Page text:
My grandparents went to school, learned English and later met and married in Freeport, Pennsylvania. A carpenter, my grandfather built a house and also worked in the coal mines near Pittsburgh. My grandmother sometimes worked as a seamstress for a local department store. They raised three sons – my father Bill and his older brother Bob and younger brother, Vic and lived to see their many grandchildren. (more…)
I am pleased to be a guest speaker for this exciting new project organized by Rev. Carlton Elliot Smith of the Unitarian Universalist Church of Arlington, VA. Here’s a chance to do some “cooking together” on immigration justice issues using talk radio as a medium- ed.
What if we could have a live national conversation among Unitarian Universalists about our Justice General Assembly this June? What if we could learn in real-time about what other congregations across the country were doing to address “Immigration as a Moral Issue”? What if there was an audio forum where UUs could be in dialogue with leaders in our movement about how to prepare for this unique gathering in our 50+ years of history?
It’s all happening, starting this Saturday, January 7, 4:00pm-5:00pm EST. Welcome to “The Journey Toward Phoenix”, an internet-based talk-radio program originating from the Unitarian Universalist Church of Arlington, Virginia. Each week, the program will provide a platform to showcase what local congregations are doing regarding the immigration issue in their communities, as well as providing information about resources available from the UUA as we look toward our Justice General Assembly in Phoenix, June 20-24. Leaders in our association will share experiences, plans, and details as they develop, and listeners will be able to call-in live to ask questions of our guests.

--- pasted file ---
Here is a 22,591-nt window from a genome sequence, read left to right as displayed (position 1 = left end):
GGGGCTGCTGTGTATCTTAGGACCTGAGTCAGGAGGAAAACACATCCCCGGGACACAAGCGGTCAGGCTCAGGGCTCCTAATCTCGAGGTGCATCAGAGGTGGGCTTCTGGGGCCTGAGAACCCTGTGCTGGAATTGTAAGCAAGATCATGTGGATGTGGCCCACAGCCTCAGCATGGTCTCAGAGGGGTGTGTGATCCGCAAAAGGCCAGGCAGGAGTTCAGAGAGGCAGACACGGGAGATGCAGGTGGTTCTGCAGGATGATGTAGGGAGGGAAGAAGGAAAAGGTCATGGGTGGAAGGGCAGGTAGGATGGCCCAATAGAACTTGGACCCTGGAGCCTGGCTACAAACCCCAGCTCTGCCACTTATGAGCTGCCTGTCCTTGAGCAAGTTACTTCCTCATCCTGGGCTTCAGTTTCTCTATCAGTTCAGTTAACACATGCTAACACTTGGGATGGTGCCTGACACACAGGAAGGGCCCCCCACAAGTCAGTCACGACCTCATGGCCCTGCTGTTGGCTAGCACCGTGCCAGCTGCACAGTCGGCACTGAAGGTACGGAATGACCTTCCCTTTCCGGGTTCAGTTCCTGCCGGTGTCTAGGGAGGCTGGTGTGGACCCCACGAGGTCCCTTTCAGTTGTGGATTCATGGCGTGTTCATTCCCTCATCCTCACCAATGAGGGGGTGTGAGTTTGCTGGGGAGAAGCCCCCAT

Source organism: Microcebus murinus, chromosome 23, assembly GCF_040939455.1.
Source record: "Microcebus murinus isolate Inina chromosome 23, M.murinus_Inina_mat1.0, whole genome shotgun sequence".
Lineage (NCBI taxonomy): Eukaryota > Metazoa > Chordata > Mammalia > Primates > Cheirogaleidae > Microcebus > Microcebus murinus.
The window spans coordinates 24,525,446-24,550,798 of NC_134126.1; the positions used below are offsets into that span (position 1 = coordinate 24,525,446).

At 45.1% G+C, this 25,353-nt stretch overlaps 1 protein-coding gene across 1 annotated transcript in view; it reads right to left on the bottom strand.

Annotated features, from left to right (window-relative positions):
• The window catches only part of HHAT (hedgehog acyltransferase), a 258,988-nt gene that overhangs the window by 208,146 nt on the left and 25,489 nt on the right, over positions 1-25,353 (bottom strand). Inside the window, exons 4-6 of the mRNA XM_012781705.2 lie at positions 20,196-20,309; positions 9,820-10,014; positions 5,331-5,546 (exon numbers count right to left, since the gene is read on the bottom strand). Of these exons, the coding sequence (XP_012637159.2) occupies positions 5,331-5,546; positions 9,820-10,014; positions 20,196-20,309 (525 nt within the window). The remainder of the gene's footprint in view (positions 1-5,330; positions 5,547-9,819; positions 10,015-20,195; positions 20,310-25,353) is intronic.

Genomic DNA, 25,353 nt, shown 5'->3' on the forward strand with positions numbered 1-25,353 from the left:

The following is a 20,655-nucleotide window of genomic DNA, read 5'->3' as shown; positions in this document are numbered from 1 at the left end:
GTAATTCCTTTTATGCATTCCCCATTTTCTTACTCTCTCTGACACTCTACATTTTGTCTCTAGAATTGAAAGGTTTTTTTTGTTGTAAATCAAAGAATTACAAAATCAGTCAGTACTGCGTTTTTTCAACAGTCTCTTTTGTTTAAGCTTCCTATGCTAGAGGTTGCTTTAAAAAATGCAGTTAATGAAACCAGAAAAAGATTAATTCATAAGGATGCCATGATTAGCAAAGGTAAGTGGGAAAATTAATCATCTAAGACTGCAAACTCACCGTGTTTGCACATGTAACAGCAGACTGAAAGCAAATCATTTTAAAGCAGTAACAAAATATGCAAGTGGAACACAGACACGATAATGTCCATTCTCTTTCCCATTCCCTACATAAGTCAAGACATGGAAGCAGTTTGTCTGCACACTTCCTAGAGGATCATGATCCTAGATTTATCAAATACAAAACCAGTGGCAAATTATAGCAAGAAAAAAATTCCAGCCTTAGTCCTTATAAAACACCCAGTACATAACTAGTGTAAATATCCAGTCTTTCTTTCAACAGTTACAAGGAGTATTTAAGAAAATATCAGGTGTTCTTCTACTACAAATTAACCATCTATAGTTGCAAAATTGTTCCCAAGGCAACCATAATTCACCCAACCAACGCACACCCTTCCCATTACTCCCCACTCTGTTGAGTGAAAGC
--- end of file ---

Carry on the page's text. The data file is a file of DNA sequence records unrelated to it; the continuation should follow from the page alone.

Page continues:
Among the topics we expect to cover over the next six months are youth involvement in Justice GA, the DREAM Act, Secure Communities, the emerging detention industrial complex, UU curricula and resources regarding immigration, participating in Justice GA on a budget, our public witness in Phoenix, and working with community partners.
This week’s topic is “Immigration as a Moral Issue.” The program will feature Marilyn Baker and Sarah Bazzi, co-conveners of the Immigration Working Group at the Unitarian Universalist Church of Arlington, Virginia, in the first half-hour. In the second half-hour, we welcome Gail Forsyth-Vail, Adult Programs Director at the Unitarian Universalist Association (and editor of this blog!). Listen in to the conversation this and every Saturday from 4 -5 PM Eastern. There’s a phone number on blogtalkradio page so you can pose a question of our guests or contribute a comment.